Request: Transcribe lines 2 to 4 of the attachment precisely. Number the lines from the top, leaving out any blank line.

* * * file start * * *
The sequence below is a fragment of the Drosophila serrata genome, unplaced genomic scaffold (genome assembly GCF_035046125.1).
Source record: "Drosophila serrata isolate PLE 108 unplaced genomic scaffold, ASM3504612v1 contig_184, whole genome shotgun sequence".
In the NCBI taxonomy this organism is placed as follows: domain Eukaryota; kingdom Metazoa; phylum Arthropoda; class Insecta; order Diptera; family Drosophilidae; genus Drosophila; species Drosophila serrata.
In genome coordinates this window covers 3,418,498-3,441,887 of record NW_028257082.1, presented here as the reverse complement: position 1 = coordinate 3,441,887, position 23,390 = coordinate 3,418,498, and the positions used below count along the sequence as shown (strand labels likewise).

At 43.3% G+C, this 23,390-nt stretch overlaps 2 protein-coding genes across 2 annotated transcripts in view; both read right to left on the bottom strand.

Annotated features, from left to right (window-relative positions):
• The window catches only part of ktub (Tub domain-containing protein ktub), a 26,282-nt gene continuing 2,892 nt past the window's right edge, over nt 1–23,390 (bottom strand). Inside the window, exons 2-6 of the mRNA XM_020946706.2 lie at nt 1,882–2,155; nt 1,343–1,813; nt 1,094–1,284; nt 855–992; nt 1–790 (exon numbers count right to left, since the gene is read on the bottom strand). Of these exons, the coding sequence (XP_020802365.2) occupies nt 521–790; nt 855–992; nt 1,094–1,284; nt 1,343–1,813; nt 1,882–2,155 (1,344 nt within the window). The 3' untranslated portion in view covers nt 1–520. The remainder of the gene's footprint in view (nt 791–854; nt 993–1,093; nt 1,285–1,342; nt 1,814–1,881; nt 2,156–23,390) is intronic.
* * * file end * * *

Source record: "Drosophila serrata isolate PLE 108 unplaced genomic scaffold, ASM3504612v1 contig_184, whole genome shotgun sequence".
In the NCBI taxonomy this organism is placed as follows: domain Eukaryota; kingdom Metazoa; phylum Arthropoda; class Insecta; order Diptera; family Drosophilidae; genus Drosophila; species Drosophila serrata.
In genome coordinates this window covers 3,418,498-3,441,887 of record NW_028257082.1, presented here as the reverse complement: position 1 = coordinate 3,441,887, position 23,390 = coordinate 3,418,498, and the positions used below count along the sequence as shown (strand labels likewise).